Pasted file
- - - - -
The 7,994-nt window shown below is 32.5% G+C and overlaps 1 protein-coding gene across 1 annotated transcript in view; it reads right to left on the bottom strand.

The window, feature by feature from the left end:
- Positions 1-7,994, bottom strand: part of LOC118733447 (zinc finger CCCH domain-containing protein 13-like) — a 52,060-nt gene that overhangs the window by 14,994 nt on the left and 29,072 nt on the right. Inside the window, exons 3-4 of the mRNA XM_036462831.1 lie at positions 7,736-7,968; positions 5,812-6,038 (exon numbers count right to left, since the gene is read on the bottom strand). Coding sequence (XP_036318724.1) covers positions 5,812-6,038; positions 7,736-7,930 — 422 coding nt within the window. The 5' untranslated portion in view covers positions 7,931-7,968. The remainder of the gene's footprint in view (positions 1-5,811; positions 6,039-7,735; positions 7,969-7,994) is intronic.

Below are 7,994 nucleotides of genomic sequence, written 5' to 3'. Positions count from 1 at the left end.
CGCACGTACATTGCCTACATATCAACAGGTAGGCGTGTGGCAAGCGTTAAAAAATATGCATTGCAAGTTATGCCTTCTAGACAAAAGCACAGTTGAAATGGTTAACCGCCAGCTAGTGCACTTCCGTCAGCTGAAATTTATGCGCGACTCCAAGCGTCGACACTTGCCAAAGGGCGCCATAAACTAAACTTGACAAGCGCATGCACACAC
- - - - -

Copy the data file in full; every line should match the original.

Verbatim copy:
The 7,994-nt window shown below is 32.5% G+C and overlaps 1 protein-coding gene across 1 annotated transcript in view; it reads right to left on the bottom strand.

The window, feature by feature from the left end:
- Positions 1-7,994, bottom strand: part of LOC118733447 (zinc finger CCCH domain-containing protein 13-like) — a 52,060-nt gene that overhangs the window by 14,994 nt on the left and 29,072 nt on the right. Inside the window, exons 3-4 of the mRNA XM_036462831.1 lie at positions 7,736-7,968; positions 5,812-6,038 (exon numbers count right to left, since the gene is read on the bottom strand). Coding sequence (XP_036318724.1) covers positions 5,812-6,038; positions 7,736-7,930 — 422 coding nt within the window. The 5' untranslated portion in view covers positions 7,931-7,968. The remainder of the gene's footprint in view (positions 1-5,811; positions 6,039-7,735; positions 7,969-7,994) is intronic.

Below are 7,994 nucleotides of genomic sequence, written 5' to 3'. Positions count from 1 at the left end.
CGCACGTACATTGCCTACATATCAACAGGTAGGCGTGTGGCAAGCGTTAAAAAATATGCATTGCAAGTTATGCCTTCTAGACAAAAGCACAGTTGAAATGGTTAACCGCCAGCTAGTGCACTTCCGTCAGCTGAAATTTATGCGCGACTCCAAGCGTCGACACTTGCCAAAGGGCGCCATAAACTAAACTTGACAAGCGCATGCACACAC